Some of the most interesting and entertaining Bay Area-told stories are yours for the viewing in a two-part regional showcase that’s a standout feature in the San Francisco Independent Short Film Festival.
Last week, Pass the Remote cast a spotlight on a handful of pertinent shorts. This week, we’re focusing on a few more.
The festival features 140 works from throughout the globe, 35 of which have Bay Area roots.
But you better start watching soon. The two-part “Adventures in Bay Area Filmmaking,” along with all other titles, will only be available to stream through Sunday.
Here are a few that will make you laugh, think and perhaps even tear up a little. OK, maybe even turn you into a hot weepy mess.
A trio of South Bay creative types didn’t just spend the COVID-19 quarantine kicking back and watching Netflix. They came up with a novel way to bring joy to those in lockdown mode. Santa Clara native Kevin Lee Loader, San Jose-born Sean O’Hare and Los Gatos native Roth Rind dreamt up the “Quarantine in Pink” web series.
One of their films, “A Very Quarantine Christmas … in July” lands in the fest, and it’s a fun and funny look at three roomies, one of whom binges on Amazon Christmas decorations after a hard night of partying. But conjuring up good cheer during a shutdown can be difficult, particularly when one guy in the bunch is being a Scrooge. “Christmas” is appealing and will put a smile on your face. And does it ever come with one twisted California ending.
The immigration crisis and how opportunistic employers prey on employees from across the border and treat them inhumanely is shown through the eyes of a someone who survived it all, Arnoldo Lopez Contreras. In Oakland director Jennifer Huang’s absorbing 25-minute documentary “This Adventure Called California,” the exploitation and plight of this hard worker with a gentle soul and his shocking job in San Francisco gets vividly recounted. While it’s wrenching to hear the former Tijuana resident reflect on his past, Contreras’ story is one filled with gratitude and acts of compassion, particularly coming from one man who extended a caring hand when Contreras needed it most. It’s a lovely film.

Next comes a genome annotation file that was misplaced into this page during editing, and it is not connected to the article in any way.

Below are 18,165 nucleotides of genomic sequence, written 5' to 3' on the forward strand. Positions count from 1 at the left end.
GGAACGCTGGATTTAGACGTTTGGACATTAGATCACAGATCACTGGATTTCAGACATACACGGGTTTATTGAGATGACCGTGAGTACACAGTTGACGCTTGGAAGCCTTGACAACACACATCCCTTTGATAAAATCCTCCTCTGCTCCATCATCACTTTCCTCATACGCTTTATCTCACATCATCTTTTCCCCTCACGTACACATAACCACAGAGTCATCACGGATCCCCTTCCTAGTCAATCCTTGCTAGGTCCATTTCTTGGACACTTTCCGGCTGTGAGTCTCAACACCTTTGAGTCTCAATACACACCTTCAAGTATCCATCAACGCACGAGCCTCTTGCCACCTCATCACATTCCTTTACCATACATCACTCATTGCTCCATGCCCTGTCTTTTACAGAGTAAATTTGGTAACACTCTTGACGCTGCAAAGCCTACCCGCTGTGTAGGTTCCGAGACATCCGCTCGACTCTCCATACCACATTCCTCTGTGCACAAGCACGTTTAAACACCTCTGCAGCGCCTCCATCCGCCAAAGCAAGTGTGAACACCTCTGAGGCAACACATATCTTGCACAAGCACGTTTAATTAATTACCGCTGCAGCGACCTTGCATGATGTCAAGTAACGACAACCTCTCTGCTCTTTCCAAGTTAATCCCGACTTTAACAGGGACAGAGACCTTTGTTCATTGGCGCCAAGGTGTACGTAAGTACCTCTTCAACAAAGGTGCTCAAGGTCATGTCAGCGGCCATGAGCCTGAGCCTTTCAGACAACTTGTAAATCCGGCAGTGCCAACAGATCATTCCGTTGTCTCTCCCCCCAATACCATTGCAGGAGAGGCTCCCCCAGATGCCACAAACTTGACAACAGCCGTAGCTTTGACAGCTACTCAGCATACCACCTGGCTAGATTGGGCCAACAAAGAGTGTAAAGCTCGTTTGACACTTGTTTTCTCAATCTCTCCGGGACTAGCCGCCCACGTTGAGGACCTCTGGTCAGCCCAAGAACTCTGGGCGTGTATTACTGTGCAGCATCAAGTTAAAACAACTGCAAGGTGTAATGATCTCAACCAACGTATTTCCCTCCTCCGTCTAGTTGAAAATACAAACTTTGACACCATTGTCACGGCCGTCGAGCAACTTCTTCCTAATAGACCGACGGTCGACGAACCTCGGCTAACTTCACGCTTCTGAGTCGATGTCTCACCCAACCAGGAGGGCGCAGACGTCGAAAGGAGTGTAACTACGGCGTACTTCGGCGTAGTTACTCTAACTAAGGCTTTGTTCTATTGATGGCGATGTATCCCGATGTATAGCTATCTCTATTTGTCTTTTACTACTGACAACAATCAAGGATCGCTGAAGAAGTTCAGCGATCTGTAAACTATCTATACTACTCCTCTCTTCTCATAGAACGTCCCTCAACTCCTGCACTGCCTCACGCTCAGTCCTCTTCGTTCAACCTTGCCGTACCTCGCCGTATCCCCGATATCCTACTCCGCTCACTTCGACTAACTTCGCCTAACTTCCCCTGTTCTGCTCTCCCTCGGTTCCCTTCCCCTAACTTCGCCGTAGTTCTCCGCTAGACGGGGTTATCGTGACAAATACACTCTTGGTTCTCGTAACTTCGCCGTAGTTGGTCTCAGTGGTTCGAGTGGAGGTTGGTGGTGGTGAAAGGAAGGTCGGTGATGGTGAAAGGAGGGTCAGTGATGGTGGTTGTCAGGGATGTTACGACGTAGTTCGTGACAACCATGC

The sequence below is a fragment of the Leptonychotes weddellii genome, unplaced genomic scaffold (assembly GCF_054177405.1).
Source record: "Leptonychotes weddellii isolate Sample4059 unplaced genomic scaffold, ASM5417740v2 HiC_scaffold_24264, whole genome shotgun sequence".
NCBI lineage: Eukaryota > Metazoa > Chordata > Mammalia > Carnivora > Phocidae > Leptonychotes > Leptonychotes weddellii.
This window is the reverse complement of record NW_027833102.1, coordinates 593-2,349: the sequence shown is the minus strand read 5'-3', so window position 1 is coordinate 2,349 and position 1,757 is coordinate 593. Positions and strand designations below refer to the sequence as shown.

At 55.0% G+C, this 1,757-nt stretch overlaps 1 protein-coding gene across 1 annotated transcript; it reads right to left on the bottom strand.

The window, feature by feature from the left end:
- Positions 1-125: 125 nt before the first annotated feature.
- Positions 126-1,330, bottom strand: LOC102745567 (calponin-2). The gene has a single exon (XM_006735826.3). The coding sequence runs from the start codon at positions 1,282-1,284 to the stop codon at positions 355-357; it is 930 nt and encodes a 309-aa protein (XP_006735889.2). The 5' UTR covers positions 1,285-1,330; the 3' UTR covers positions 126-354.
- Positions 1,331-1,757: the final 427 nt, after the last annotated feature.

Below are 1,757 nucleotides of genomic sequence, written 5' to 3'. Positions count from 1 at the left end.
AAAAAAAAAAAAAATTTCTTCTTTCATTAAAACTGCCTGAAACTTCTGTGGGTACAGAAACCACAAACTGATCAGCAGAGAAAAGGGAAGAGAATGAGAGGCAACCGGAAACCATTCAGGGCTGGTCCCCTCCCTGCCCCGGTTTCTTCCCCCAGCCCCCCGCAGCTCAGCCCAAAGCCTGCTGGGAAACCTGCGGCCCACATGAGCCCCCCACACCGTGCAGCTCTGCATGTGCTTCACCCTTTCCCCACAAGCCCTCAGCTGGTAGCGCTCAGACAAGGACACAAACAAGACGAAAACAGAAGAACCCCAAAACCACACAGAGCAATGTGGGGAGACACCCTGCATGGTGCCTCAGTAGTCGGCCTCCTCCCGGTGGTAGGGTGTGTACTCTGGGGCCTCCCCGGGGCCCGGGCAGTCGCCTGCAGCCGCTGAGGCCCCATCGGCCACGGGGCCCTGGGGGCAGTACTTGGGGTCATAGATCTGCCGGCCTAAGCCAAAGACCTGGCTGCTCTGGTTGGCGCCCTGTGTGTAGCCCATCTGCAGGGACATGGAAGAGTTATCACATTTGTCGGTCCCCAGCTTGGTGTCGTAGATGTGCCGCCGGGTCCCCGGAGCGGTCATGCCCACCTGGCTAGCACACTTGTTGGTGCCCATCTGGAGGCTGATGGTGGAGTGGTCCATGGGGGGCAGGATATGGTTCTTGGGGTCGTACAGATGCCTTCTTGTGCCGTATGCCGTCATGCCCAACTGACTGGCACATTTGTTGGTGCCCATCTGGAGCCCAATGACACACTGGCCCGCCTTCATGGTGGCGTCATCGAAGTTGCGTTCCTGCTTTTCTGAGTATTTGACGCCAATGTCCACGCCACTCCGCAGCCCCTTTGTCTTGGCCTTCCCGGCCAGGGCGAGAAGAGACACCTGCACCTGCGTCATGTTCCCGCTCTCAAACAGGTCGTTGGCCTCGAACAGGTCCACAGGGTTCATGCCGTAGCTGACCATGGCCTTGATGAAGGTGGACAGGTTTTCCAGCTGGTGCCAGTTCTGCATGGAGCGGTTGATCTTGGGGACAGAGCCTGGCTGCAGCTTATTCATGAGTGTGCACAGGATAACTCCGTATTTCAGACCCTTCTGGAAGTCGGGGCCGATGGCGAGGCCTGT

After wiping away those tears from watching “California,” put on those loud leggings and prepare to giggle while watching Emeryville filmmaker Marian McColm’s breezy short “Working It Out: A Jazzercise Fantasy.” This fond remembrance of that once-hot exercise trend and VHS tapes runs only three minutes, but it’s a little pick-me-up if you’re feeling down.
One person’s junk is another person’s art. At least that’s how Marin County resident Lee Greenberg views it. He has created an artists’ colony of sorts at the end of Lucky Drive on Highway 101, an eye-catcher or eyesore — depending on your perspective — a site where tossed-out materials get fashioned into striking art pieces. Ian Leifer of Corte Madera tours through it in “Rancho Shazam: A Beautiful ‘Junkyard,’” which takes a kind look at an area that has also caught the watchful eye of the county.
Bay Area’s rich musical heritage and its uncertain future get explored with intelligence and insight in “They Can’t Take That Away: The Legacy of the Fillmore,” an excellent 26-minute, award-winning documentary.
SF Commons produced and San Francisco filmmaker Lubna Takruri directed this well-researched dive into Bay Area archives that catalogs not only the rise of Black musicians who were drawn to the Fillmore region in the aftermath of Japanese Americans getting rounded up into camps and losing their homes during WWII but also how the city’s sweeping gentrification not only priced out Black musical artists but also stifled the once-vibrant and thriving arts community overall.
“The Legacy of the Fillmore” is resplendent with memories and archival images, but leaves us with words of caution: We need to support artists before this city by the bay forever loses part of its identity.